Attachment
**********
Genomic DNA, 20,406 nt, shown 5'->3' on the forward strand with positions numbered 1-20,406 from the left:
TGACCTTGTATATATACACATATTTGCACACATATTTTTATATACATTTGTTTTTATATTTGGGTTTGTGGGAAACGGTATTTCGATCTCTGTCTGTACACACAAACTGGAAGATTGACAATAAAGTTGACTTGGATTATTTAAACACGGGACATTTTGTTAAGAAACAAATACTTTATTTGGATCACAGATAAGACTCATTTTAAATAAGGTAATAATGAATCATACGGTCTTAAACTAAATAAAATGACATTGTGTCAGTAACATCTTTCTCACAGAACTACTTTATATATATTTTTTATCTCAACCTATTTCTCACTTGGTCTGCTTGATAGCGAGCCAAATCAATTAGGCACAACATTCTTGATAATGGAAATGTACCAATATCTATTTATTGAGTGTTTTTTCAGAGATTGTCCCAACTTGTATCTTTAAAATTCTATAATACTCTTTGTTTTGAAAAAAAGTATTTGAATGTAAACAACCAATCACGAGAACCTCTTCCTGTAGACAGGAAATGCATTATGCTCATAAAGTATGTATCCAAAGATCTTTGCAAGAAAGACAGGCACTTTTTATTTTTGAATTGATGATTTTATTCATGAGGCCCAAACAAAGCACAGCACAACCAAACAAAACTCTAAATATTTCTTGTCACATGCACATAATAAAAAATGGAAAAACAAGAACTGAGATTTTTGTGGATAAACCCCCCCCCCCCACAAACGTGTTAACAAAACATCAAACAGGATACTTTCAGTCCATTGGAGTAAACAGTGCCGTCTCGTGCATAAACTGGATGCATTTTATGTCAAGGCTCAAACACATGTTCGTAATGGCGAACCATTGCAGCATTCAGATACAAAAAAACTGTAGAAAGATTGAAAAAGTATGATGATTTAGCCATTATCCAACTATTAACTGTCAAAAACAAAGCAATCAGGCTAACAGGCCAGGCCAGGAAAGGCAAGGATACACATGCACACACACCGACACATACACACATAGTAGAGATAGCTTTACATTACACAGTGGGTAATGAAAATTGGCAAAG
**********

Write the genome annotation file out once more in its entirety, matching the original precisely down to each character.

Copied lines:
Genomic DNA, 20,406 nt, shown 5'->3' on the forward strand with positions numbered 1-20,406 from the left:
TGACCTTGTATATATACACATATTTGCACACATATTTTTATATACATTTGTTTTTATATTTGGGTTTGTGGGAAACGGTATTTCGATCTCTGTCTGTACACACAAACTGGAAGATTGACAATAAAGTTGACTTGGATTATTTAAACACGGGACATTTTGTTAAGAAACAAATACTTTATTTGGATCACAGATAAGACTCATTTTAAATAAGGTAATAATGAATCATACGGTCTTAAACTAAATAAAATGACATTGTGTCAGTAACATCTTTCTCACAGAACTACTTTATATATATTTTTTATCTCAACCTATTTCTCACTTGGTCTGCTTGATAGCGAGCCAAATCAATTAGGCACAACATTCTTGATAATGGAAATGTACCAATATCTATTTATTGAGTGTTTTTTCAGAGATTGTCCCAACTTGTATCTTTAAAATTCTATAATACTCTTTGTTTTGAAAAAAAGTATTTGAATGTAAACAACCAATCACGAGAACCTCTTCCTGTAGACAGGAAATGCATTATGCTCATAAAGTATGTATCCAAAGATCTTTGCAAGAAAGACAGGCACTTTTTATTTTTGAATTGATGATTTTATTCATGAGGCCCAAACAAAGCACAGCACAACCAAACAAAACTCTAAATATTTCTTGTCACATGCACATAATAAAAAATGGAAAAACAAGAACTGAGATTTTTGTGGATAAACCCCCCCCCCCCACAAACGTGTTAACAAAACATCAAACAGGATACTTTCAGTCCATTGGAGTAAACAGTGCCGTCTCGTGCATAAACTGGATGCATTTTATGTCAAGGCTCAAACACATGTTCGTAATGGCGAACCATTGCAGCATTCAGATACAAAAAAACTGTAGAAAGATTGAAAAAGTATGATGATTTAGCCATTATCCAACTATTAACTGTCAAAAACAAAGCAATCAGGCTAACAGGCCAGGCCAGGAAAGGCAAGGATACACATGCACACACACCGACACATACACACATAGTAGAGATAGCTTTACATTACACAGTGGGTAATGAAAATTGGCAAAG